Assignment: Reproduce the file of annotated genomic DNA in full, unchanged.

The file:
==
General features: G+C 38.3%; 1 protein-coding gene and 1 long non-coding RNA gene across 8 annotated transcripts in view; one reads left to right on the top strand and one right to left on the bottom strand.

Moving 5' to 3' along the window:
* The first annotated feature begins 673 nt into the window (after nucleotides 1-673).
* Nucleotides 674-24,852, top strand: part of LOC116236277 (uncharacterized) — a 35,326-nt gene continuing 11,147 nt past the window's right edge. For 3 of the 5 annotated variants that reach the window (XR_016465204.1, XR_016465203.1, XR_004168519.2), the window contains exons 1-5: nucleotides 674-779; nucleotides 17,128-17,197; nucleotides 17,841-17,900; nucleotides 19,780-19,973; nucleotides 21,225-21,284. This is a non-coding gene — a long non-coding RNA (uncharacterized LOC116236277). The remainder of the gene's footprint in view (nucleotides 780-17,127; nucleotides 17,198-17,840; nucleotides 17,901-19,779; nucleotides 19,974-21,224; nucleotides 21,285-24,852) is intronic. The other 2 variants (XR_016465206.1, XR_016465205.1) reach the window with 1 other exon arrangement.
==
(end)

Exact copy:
General features: G+C 38.3%; 1 protein-coding gene and 1 long non-coding RNA gene across 8 annotated transcripts in view; one reads left to right on the top strand and one right to left on the bottom strand.

Moving 5' to 3' along the window:
* The first annotated feature begins 673 nt into the window (after nucleotides 1-673).
* Nucleotides 674-24,852, top strand: part of LOC116236277 (uncharacterized) — a 35,326-nt gene continuing 11,147 nt past the window's right edge. For 3 of the 5 annotated variants that reach the window (XR_016465204.1, XR_016465203.1, XR_004168519.2), the window contains exons 1-5: nucleotides 674-779; nucleotides 17,128-17,197; nucleotides 17,841-17,900; nucleotides 19,780-19,973; nucleotides 21,225-21,284. This is a non-coding gene — a long non-coding RNA (uncharacterized LOC116236277). The remainder of the gene's footprint in view (nucleotides 780-17,127; nucleotides 17,198-17,840; nucleotides 17,901-19,779; nucleotides 19,974-21,224; nucleotides 21,285-24,852) is intronic. The other 2 variants (XR_016465206.1, XR_016465205.1) reach the window with 1 other exon arrangement.